When can you file a copyright registration application instead of a patent application and thereby save gobs of money?

Due to numerous requests I will discuss how to differentiate copyright subject matter from patent subject matter in this article. In the United States subject matter protected by copyright registration is within categories such as: visual art, literary works, musical compositions and performance, choreography, computer programs and architectural drawings. For our discussion the most relevant categories are those for computer programs, automated databases and visual art. The remaining categories generally will not present an “either or” situation for patents or copyright registration.

IT businesses must be particularly alert to copyright registration instead of patents for computer related subject matter. Copyright registration is also available for online works such as automated databases, screen displays and web sites. As I previously mentioned, United States copyright registrations are infinitely less expensive, and are obtained more rapidly, than patents in the United States. For computer programs strategic selection often depends upon whether there is hardware combined with a computer program. If so combined, then you should select patent protection.

On the other hand, suppose you create a device which contains both hardware and a computer program, and there are only sufficient funds for one copyright registration. Furthermore, you must place your product on the market in the near future because the technology changes so rapidly. For this imperfect situation, in terms of price you should select copyright registration. Why? Because if you obtain copyright registration for the computer program then you will be partially protected (which is better than no protection at all)? The same would be true of an online automated database.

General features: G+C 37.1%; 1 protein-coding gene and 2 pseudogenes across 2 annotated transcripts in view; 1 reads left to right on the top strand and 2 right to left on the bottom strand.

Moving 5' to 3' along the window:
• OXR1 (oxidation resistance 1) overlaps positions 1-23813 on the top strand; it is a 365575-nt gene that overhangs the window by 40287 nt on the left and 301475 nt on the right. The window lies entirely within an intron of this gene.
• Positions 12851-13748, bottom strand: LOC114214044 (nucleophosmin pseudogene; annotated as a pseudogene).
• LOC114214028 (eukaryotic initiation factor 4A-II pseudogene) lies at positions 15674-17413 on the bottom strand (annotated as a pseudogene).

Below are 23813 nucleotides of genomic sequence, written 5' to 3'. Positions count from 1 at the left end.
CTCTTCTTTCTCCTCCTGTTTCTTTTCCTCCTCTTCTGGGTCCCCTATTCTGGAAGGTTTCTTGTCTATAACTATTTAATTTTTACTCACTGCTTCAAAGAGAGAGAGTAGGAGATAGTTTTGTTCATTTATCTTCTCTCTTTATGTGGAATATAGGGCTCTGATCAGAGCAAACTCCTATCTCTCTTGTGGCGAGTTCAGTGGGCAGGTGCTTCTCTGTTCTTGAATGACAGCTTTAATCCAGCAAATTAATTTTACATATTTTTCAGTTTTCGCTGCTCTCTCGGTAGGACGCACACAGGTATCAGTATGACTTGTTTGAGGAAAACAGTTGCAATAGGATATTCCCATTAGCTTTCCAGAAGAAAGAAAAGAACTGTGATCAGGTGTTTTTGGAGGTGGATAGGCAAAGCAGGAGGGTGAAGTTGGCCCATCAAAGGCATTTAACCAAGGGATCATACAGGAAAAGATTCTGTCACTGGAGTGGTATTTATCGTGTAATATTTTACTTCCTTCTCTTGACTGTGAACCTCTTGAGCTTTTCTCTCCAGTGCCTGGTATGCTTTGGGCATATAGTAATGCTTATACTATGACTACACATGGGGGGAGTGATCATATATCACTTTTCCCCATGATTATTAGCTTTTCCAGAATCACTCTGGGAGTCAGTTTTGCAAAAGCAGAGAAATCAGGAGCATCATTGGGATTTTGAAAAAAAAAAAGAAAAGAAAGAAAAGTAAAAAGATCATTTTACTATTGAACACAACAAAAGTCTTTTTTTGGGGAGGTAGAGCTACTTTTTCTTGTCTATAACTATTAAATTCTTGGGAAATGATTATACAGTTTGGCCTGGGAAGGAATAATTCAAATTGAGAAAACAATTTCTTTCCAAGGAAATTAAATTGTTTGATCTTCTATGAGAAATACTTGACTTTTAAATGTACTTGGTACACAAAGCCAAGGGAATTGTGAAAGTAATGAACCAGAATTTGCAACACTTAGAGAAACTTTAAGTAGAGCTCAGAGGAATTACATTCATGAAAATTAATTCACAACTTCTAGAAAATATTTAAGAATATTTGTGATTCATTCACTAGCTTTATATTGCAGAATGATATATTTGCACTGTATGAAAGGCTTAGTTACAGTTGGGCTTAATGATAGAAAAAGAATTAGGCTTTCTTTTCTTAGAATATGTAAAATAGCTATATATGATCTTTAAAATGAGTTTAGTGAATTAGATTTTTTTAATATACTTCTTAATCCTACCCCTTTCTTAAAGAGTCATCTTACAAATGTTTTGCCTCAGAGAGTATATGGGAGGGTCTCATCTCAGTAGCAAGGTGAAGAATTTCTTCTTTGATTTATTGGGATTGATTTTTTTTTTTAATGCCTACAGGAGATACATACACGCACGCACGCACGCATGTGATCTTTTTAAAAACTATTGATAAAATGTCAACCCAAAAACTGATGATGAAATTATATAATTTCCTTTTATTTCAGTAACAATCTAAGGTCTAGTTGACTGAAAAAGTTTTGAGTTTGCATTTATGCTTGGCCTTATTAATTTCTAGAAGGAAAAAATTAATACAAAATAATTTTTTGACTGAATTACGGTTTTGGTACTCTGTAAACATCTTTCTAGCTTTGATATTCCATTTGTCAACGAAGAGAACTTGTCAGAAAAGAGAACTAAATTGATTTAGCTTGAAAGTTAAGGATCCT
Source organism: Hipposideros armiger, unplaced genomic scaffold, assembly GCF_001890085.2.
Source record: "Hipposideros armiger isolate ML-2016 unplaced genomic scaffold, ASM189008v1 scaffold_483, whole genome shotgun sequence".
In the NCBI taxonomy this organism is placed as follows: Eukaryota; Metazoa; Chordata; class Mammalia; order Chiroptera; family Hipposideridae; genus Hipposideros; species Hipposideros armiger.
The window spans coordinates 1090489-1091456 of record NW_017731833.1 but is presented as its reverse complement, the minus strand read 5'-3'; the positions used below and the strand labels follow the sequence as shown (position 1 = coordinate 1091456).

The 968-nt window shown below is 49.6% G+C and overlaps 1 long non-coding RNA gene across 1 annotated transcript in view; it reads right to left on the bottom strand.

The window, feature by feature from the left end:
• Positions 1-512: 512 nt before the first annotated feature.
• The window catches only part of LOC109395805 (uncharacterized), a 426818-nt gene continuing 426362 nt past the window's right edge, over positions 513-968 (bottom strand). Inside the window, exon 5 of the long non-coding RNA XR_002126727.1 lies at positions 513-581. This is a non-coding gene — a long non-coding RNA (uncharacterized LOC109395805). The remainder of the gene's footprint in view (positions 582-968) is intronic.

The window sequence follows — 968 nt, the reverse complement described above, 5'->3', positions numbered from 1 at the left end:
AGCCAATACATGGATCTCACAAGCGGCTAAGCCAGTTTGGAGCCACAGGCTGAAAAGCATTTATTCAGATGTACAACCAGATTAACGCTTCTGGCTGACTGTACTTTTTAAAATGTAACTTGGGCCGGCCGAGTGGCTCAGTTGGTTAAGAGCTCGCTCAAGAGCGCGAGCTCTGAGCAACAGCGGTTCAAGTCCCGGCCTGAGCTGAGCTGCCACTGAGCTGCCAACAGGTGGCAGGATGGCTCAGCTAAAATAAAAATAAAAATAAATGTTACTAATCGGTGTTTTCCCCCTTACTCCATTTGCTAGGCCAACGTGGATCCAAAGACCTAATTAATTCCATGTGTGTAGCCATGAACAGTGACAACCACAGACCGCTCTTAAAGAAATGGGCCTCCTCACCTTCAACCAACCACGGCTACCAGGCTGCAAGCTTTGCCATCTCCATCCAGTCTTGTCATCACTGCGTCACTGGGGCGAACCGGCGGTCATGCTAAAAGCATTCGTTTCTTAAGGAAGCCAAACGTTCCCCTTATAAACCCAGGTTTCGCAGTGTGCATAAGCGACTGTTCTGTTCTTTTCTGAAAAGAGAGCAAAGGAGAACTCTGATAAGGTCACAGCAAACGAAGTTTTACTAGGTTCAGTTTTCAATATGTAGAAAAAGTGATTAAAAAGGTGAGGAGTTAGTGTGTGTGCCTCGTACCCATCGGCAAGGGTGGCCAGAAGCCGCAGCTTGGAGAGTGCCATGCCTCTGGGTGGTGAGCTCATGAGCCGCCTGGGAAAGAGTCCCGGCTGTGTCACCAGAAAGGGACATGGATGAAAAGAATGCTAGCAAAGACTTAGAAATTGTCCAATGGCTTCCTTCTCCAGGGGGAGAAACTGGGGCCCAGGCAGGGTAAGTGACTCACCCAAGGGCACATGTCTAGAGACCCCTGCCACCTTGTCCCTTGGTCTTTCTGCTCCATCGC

Visual art is subject matter protected by a design patent under certain circumstances. This generally occurs with a purely ornamental two or three dimensional visual art work as part of a manufactured item. In that instance you can either seek copyright registration or a design patent (computer programs are generally protected by utility patents). You may also decide to go the copyright registration route for screen displays and web sites.

In sum, computer programs and ornamental visual art are works for which you must decide between copyright registration and patents. At this point you may revisit my earlier discussion of the deterrent value of intellectual property protection and the wildebeest analogy. Why? At the end of the day, it’s all about shekels. Consequently, if it becomes more expensive for a competitor to misappropriate your assets, then that competitor most likely will move on to the next business which has no intellectual property protection whatsoever. Intellectual property protection in any form is not a magic bullet, just as there is not magic bullet cure for many medical problems. However, statistically you are more likely to survive with the most savvy intellectual property protection your business can afford.


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